While walking around Santo Domingo, take a little time to enjoy the green and the colors of the trees around you. And if you really want to visit a place devoted to plants, then go to the Botanical Gardens (see my separate tip on it).
Updated Oct 19, 2007
Favorite thing: If you don't want to stand out too much from the people, very few people wear a t-shirt, and noone except for a couple of odd tourists wears shorts.
Men wear either a polo or a botton-down shirt, often untucked, and jeans. Women dress very provocatively, but never sleezy or cheap.
Written Feb 2, 2005
Favorite thing: I used to live in Santo Domingo for a big part of my childhood. When I was eight years old till I was fourteen, santo domingo was my hometown.
When visiting Santo Domingo, you will see many beaches, disco clubs, restaurants, and many site seeing places right at your fingertips. (For more info please visit my Dominican Republic page).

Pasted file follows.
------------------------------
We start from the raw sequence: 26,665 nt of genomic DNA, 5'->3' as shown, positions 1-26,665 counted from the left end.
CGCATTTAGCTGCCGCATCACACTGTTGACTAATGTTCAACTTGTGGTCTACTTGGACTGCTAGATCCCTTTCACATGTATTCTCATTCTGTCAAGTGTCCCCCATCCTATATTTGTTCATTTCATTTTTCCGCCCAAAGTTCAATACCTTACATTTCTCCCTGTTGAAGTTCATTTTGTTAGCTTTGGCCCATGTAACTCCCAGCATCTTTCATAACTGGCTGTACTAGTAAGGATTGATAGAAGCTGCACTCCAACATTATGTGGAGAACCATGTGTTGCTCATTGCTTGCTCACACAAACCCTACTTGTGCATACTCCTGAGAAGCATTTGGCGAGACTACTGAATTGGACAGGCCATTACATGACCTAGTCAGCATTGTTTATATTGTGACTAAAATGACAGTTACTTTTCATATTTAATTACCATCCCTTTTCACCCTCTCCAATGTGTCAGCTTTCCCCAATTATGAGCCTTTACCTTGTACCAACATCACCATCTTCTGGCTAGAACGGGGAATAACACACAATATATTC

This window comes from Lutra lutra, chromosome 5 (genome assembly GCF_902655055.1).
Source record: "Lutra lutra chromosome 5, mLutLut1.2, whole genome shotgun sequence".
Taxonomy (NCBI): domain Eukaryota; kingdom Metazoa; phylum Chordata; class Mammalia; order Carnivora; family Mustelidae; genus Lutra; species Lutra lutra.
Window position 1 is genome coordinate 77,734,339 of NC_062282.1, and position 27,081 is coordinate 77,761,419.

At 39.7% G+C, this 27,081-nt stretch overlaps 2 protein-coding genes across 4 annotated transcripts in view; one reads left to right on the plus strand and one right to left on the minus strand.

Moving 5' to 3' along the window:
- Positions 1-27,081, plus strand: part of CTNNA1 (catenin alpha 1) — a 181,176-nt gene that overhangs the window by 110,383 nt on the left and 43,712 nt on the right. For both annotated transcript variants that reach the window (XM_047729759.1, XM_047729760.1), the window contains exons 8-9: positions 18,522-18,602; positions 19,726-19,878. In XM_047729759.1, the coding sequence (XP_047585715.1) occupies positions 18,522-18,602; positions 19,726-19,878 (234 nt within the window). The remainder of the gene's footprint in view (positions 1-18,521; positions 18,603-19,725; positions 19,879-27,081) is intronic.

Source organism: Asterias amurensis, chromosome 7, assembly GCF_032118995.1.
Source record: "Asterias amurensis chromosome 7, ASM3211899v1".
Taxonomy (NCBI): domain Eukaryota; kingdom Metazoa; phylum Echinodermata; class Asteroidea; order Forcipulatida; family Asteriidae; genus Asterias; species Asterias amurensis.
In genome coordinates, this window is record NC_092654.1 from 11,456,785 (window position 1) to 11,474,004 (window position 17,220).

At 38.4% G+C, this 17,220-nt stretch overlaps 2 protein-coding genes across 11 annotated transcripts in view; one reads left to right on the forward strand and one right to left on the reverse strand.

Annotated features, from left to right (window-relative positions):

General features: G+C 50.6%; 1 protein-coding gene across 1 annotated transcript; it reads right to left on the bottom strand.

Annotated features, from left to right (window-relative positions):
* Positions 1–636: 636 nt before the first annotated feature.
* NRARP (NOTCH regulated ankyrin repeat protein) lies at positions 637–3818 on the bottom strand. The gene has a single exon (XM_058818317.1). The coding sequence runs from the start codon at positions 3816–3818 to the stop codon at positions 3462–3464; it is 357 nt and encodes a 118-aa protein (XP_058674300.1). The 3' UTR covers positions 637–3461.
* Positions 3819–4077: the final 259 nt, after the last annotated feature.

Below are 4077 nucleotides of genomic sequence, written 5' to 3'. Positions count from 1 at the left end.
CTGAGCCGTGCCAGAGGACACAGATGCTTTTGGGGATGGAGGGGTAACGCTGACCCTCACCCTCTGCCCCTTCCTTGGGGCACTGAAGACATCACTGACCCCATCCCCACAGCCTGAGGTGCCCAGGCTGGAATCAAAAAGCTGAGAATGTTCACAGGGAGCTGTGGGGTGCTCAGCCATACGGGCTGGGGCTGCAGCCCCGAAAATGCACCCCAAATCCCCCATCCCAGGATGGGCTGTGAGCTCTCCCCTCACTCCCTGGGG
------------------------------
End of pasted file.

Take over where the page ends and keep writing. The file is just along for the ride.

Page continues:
AND....I am so happy to go once again this summer and visit this beautiful country for a good month....(from mid july to mid august!!)
Fondest memory: The many friends that I still keep in touch with. My family members who live here. Tons of fun we had!!
Updated Aug 23, 2004
Favorite thing: This is La Plaza de la Independencia, or the Independence Plaza. Major concerts, and important ceremonies are known to be held here.
La Junta Electoral Office is located right next to it. (The Board of Elections Office).
Updated May 16, 2003